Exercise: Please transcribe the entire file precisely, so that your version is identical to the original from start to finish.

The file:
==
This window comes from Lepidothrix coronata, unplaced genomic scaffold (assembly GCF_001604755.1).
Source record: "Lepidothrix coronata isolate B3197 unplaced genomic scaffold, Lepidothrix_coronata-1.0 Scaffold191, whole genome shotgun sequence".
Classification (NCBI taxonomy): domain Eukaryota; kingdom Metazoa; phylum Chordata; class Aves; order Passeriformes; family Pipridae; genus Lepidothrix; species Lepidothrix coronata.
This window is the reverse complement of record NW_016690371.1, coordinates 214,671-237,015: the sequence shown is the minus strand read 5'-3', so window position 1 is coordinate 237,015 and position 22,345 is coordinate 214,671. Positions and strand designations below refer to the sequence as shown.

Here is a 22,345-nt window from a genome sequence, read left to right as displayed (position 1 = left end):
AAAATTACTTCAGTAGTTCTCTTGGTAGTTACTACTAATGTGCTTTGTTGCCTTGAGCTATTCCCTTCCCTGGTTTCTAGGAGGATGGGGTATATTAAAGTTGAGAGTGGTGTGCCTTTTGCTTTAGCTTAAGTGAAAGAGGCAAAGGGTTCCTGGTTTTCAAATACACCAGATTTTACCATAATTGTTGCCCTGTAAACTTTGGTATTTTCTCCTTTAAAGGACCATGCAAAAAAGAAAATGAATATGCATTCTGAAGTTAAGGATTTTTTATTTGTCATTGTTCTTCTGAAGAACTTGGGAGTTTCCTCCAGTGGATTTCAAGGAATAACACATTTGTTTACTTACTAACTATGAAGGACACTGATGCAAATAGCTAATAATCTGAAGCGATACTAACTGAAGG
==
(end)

This window comes from Lepidothrix coronata, unplaced genomic scaffold (assembly GCF_001604755.1).
Source record: "Lepidothrix coronata isolate B3197 unplaced genomic scaffold, Lepidothrix_coronata-1.0 Scaffold191, whole genome shotgun sequence".
Classification (NCBI taxonomy): domain Eukaryota; kingdom Metazoa; phylum Chordata; class Aves; order Passeriformes; family Pipridae; genus Lepidothrix; species Lepidothrix coronata.
This window is the reverse complement of record NW_016690371.1, coordinates 214,671-237,015: the sequence shown is the minus strand read 5'-3', so window position 1 is coordinate 237,015 and position 22,345 is coordinate 214,671. Positions and strand designations below refer to the sequence as shown.

Here is a 22,345-nt window from a genome sequence, read left to right as displayed (position 1 = left end):
AAAATTACTTCAGTAGTTCTCTTGGTAGTTACTACTAATGTGCTTTGTTGCCTTGAGCTATTCCCTTCCCTGGTTTCTAGGAGGATGGGGTATATTAAAGTTGAGAGTGGTGTGCCTTTTGCTTTAGCTTAAGTGAAAGAGGCAAAGGGTTCCTGGTTTTCAAATACACCAGATTTTACCATAATTGTTGCCCTGTAAACTTTGGTATTTTCTCCTTTAAAGGACCATGCAAAAAAGAAAATGAATATGCATTCTGAAGTTAAGGATTTTTTATTTGTCATTGTTCTTCTGAAGAACTTGGGAGTTTCCTCCAGTGGATTTCAAGGAATAACACATTTGTTTACTTACTAACTATGAAGGACACTGATGCAAATAGCTAATAATCTGAAGCGATACTAACTGAAGG